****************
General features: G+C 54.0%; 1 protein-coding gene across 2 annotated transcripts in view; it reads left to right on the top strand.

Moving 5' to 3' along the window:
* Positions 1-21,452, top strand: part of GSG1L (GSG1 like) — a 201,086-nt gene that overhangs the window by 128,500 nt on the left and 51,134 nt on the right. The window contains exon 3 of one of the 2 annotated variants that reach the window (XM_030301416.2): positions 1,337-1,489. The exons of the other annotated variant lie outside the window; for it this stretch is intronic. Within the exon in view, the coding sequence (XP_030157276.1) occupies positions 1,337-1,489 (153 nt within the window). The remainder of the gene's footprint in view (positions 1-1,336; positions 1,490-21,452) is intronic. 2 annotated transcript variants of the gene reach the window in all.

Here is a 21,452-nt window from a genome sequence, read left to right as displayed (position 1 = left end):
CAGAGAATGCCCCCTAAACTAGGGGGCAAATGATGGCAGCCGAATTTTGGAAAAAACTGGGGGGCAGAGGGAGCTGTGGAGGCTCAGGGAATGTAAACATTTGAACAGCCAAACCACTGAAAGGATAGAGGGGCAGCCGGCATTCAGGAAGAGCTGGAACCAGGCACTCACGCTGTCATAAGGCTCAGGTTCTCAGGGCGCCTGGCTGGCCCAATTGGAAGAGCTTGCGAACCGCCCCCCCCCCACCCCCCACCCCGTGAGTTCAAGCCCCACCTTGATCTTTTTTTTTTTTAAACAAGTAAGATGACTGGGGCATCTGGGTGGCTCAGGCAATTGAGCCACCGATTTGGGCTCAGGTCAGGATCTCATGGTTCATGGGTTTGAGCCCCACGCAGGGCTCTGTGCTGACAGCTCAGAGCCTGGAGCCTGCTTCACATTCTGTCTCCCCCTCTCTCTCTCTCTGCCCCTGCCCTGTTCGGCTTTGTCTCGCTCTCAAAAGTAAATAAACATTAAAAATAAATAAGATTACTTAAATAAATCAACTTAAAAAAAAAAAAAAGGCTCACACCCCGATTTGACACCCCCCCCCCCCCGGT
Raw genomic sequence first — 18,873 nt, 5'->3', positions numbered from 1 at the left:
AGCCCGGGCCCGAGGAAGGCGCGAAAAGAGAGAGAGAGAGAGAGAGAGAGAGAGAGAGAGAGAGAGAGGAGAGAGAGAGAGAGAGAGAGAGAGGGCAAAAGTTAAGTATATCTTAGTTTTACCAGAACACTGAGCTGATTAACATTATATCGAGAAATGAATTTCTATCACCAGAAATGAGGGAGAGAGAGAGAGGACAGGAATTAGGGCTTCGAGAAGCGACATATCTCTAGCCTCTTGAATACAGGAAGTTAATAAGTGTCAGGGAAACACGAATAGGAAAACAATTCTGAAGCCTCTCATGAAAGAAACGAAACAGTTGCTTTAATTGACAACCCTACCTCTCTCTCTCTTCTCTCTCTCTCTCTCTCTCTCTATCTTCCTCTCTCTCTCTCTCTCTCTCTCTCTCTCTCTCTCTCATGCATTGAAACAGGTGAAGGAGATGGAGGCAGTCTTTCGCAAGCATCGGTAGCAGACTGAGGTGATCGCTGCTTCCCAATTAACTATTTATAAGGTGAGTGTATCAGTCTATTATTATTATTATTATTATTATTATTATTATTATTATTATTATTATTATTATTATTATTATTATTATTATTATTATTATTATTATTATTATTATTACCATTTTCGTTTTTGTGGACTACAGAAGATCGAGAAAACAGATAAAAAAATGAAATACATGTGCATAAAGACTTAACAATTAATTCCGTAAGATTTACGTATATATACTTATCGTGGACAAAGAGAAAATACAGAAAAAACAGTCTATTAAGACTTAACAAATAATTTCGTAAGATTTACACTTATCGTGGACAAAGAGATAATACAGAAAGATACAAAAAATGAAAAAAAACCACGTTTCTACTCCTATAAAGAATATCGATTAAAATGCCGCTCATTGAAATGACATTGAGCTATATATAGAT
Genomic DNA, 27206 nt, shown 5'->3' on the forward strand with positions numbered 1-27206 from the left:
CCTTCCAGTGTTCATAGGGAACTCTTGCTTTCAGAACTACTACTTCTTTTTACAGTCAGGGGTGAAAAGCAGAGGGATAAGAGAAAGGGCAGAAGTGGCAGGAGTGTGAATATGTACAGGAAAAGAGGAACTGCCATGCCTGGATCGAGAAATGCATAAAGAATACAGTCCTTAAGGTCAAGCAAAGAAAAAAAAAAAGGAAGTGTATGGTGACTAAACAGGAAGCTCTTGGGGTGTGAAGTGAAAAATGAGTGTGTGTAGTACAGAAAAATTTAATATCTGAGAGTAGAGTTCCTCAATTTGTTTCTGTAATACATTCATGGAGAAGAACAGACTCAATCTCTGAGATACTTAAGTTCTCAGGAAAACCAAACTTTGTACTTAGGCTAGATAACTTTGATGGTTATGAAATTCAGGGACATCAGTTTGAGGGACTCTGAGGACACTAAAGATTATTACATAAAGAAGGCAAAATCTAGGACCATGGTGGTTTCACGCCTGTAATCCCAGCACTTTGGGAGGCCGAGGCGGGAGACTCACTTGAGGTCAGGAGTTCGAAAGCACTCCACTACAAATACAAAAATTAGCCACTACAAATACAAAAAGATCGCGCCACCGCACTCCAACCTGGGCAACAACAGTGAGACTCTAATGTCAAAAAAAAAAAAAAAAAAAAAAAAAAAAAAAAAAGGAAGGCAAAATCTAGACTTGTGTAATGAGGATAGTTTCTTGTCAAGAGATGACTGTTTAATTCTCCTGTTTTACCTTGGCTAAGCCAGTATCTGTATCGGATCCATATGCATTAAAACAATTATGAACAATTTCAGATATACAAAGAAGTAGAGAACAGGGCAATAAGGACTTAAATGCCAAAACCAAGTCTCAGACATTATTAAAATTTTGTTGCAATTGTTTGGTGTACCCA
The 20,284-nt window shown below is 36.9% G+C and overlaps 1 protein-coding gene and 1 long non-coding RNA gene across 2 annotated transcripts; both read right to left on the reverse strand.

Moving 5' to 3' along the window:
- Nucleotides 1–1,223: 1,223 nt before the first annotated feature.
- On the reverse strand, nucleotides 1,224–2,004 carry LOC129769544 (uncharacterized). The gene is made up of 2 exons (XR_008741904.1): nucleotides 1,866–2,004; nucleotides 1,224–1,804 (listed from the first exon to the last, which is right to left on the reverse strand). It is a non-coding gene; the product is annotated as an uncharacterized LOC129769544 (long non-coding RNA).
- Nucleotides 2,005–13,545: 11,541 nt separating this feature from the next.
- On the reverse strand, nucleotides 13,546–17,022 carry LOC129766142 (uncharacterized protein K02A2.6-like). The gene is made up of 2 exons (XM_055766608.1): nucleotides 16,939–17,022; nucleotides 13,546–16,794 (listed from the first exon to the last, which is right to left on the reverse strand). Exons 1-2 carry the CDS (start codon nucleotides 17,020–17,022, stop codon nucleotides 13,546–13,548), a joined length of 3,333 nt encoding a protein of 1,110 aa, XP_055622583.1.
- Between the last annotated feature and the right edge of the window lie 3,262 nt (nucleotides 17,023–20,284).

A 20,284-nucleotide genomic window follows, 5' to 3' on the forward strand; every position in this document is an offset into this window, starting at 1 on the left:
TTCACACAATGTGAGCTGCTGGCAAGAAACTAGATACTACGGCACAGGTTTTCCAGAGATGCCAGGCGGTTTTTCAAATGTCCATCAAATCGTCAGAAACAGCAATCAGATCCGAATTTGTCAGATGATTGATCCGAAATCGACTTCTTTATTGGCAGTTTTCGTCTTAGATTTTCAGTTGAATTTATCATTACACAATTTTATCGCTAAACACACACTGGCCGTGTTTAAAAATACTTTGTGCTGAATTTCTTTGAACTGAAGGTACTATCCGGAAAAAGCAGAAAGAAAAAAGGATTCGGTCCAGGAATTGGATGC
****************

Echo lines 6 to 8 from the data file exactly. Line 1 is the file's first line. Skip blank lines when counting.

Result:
Raw genomic sequence first — 18,873 nt, 5'->3', positions numbered from 1 at the left:
AGCCCGGGCCCGAGGAAGGCGCGAAAAGAGAGAGAGAGAGAGAGAGAGAGAGAGAGAGAGAGAGAGAGGAGAGAGAGAGAGAGAGAGAGAGAGGGCAAAAGTTAAGTATATCTTAGTTTTACCAGAACACTGAGCTGATTAACATTATATCGAGAAATGAATTTCTATCACCAGAAATGAGGGAGAGAGAGAGAGGACAGGAATTAGGGCTTCGAGAAGCGACATATCTCTAGCCTCTTGAATACAGGAAGTTAATAAGTGTCAGGGAAACACGAATAGGAAAACAATTCTGAAGCCTCTCATGAAAGAAACGAAACAGTTGCTTTAATTGACAACCCTACCTCTCTCTCTCTTCTCTCTCTCTCTCTCTCTCTCTATCTTCCTCTCTCTCTCTCTCTCTCTCTCTCTCTCTCTCTCTCATGCATTGAAACAGGTGAAGGAGATGGAGGCAGTCTTTCGCAAGCATCGGTAGCAGACTGAGGTGATCGCTGCTTCCCAATTAACTATTTATAAGGTGAGTGTATCAGTCTATTATTATTATTATTATTATTATTATTATTATTATTATTATTATTATTATTATTATTATTATTATTATTATTATTATTATTATTATTATTATTATTACCATTTTCGTTTTTGTGGACTACAGAAGATCGAGAAAACAGATAAAAAAATGAAATACATGTGCATAAAGACTTAACAATTAATTCCGTAAGATTTACGTATATATACTTATCGTGGACAAAGAGAAAATACAGAAAAAACAGTCTATTAAGACTTAACAAATAATTTCGTAAGATTTACACTTATCGTGGACAAAGAGATAATACAGAAAGATACAAAAAATGAAAAAAAACCACGTTTCTACTCCTATAAAGAATATCGATTAAAATGCCGCTCATTGAAATGACATTGAGCTATATATAGAT
Genomic DNA, 27206 nt, shown 5'->3' on the forward strand with positions numbered 1-27206 from the left: